NewsCoronavirus

Actions

In a sign that record numbers of people have left NYC, sublet listings are at an all-time high

Posted at 6:43 PM, May 21, 2020
and last updated 2020-05-21 18:43:02-04

NEW YORK — There have never been as many vacant rooms to rent, or apartments to share in New York City than right now, according to new information from a rental research firm.

It indicates that unprecedented numbers of people are leaving the city, but it might also show a significant opportunity for people looking for an affordable place to live.

The city has 1.4 million apartments for rent. A good fraction of them — there's no precise number — are sublets, or apartments where a renter finds someone else to live in the home in order to share rent and other costs.

It's been happening since apartments were first built in New York, But now, because of the pandemic, something's really changed, as Evan Raciti, executive vice president of RentHop.com, pointed out.

"This wasn't something we were planning on writing," Raciti told PIX11 News, about the report his firm released on Thursday. "We'd never put out a study," he continued. "But when we saw the numbers, it was startling."

Raciti's firm helps people find rentals nationwide, but when it came to New York City, the company's algorithm found that the number of sublets is higher than ever, by far.

"We think about this as an early indicator," Raciti said, "that we're going to see less of these renewals, [and] potentially more apartment vacancies, and an overall decline in demand in New York City."

According to RentHop.com's research, in May of last year, the number of sublets in New York City was down about one percent from the previous month. This year, sublets in New York are up 150 percent citywide.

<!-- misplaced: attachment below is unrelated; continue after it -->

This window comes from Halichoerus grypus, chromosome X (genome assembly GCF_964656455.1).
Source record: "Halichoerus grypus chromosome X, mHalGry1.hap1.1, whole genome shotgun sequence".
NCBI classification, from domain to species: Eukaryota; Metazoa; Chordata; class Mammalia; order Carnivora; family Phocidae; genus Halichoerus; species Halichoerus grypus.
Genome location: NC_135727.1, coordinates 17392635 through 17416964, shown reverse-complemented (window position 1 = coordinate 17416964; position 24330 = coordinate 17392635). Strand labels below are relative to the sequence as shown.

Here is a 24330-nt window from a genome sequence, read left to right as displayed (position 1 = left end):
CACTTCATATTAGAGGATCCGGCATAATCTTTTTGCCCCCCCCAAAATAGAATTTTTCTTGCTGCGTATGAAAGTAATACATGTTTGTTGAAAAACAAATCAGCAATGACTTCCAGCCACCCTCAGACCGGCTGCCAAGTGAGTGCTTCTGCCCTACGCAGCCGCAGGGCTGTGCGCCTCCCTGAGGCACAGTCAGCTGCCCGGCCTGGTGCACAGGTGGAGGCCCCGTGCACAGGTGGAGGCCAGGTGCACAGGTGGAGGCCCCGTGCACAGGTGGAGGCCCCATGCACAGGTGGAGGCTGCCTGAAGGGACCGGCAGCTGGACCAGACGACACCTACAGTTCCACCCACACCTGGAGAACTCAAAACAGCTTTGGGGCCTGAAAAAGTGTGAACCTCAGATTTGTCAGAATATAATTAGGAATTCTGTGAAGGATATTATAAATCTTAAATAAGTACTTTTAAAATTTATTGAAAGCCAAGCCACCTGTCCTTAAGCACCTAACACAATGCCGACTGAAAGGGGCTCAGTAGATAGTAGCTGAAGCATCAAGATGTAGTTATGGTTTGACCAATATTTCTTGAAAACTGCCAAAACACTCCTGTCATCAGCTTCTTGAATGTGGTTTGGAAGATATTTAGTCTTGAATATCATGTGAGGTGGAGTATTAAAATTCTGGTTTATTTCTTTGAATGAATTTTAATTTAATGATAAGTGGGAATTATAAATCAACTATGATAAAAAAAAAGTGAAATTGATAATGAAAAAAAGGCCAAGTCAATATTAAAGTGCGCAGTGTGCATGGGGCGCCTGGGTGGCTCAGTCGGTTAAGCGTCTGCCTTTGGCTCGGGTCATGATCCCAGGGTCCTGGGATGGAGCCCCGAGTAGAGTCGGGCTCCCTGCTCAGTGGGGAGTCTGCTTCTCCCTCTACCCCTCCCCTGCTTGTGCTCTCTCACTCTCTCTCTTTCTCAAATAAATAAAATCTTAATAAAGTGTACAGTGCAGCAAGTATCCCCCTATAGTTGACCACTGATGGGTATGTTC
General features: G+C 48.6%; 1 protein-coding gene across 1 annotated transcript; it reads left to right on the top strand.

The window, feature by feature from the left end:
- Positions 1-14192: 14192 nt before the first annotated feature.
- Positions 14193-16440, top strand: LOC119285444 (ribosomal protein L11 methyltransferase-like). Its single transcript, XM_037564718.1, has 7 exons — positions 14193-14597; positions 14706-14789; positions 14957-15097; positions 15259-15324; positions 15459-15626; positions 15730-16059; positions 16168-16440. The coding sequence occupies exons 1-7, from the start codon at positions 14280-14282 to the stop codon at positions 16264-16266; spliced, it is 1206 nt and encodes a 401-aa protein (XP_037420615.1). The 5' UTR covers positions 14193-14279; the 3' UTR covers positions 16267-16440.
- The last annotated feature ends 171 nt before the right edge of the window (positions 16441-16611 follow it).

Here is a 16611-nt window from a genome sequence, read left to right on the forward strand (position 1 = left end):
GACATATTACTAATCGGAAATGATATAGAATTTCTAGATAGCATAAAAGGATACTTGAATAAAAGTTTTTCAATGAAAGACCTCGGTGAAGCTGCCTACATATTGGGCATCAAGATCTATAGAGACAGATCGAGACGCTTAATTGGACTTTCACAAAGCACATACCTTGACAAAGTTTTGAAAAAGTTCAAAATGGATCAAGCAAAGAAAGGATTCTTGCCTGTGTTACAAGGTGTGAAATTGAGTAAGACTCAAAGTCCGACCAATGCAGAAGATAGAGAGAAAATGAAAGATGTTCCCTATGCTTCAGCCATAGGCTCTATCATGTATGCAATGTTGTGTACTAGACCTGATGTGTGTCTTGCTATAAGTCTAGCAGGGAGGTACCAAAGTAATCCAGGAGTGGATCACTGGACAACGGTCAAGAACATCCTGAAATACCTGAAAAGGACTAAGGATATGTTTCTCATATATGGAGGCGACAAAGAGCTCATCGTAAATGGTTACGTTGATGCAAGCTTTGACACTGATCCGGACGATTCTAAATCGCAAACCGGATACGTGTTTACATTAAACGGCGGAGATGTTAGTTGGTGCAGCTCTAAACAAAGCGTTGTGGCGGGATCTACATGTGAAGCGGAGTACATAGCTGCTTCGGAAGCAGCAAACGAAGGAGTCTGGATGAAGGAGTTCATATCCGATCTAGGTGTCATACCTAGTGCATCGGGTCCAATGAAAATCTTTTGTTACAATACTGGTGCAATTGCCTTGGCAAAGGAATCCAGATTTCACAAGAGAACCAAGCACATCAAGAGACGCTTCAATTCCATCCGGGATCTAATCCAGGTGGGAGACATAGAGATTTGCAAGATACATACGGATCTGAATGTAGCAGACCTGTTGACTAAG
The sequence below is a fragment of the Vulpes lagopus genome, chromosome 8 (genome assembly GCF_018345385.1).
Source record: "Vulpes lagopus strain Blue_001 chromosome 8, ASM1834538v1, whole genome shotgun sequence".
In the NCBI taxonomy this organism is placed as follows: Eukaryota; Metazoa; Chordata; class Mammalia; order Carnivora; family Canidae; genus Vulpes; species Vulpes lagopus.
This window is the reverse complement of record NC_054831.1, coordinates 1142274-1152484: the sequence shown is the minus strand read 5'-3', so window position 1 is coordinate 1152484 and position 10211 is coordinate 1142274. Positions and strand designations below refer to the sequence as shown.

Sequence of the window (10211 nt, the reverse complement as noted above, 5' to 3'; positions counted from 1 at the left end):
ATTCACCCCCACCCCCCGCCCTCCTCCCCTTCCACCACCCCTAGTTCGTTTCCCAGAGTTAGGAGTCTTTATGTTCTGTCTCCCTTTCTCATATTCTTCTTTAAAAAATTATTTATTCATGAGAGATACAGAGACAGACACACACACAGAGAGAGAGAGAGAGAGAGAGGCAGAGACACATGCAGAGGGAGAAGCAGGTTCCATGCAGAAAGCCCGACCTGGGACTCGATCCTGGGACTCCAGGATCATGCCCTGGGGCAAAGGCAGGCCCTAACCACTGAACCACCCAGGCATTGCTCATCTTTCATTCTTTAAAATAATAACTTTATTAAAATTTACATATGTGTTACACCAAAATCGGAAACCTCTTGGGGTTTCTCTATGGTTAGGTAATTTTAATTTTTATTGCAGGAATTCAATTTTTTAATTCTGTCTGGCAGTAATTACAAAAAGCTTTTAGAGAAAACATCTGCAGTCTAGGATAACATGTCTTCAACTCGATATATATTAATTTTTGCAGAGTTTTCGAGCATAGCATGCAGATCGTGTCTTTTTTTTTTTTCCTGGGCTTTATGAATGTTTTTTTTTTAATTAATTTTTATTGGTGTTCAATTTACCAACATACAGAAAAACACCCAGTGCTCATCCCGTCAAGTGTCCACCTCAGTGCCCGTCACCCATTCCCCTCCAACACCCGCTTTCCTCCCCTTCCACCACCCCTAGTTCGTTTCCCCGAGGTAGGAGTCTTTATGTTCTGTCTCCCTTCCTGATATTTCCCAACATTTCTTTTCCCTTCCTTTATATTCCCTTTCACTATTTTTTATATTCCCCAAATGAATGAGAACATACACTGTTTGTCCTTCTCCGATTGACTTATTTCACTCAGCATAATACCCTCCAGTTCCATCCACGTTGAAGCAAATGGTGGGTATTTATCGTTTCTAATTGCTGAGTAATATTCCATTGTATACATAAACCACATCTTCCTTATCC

In some neighborhoods, like the Theater District, and Yorkville, in Manhattan, and in Astoria, Queens, the number of sublets is up more than 250%.

"I'm not surprised," said Sonia Sukdeo. She rents an apartment in the Theater District that she found after the pandemic began.

"I'm renting from someone who can't be here because of covid," she said.

"I know that people are desperate to rent their places," Sukdeo continued. "You have subleases of subleases of subleases."

Rosemary Peters, another local resident, bolstered that assessment.

"There's a lot of competition now," she said.

A leasing expert agreed. "There are bargains right now," Stephanie Diamond, founder and CEO of listingsproject.com said in an interview.

"When people posting on Listings Project," Diamond said, "often they're saying, 'Willing to negotiate rent, dates flexible, talk to me and tell me what your needs are, I'll work with you.'"

Diamond, as well as the authors of the new report, both say the sublet boom means good news for the bottom lines of subletters this year. They also say that it could mean good news beyond that, as well.

"in New York City," Raciti said, "rentals are very seasonal. And you have the the vast majority of rentals come up in the next three months. So if that inventory doesn't move, and we enter the fall season when demand starts to drop off, we're going to then see a lot of inventory."

"That means a lot of concessions" from landlords, Raciti continued, "and ultimately, that means a lot of prices will fall."

Diamond concurred with that.

"The opportunities are now," she said, "and I think there'll be opportunities later, too." "I don't know exactly what they will be," she continued, "but if any indication shows from now, there'll be a lot of apartments, and a lot of space to move into."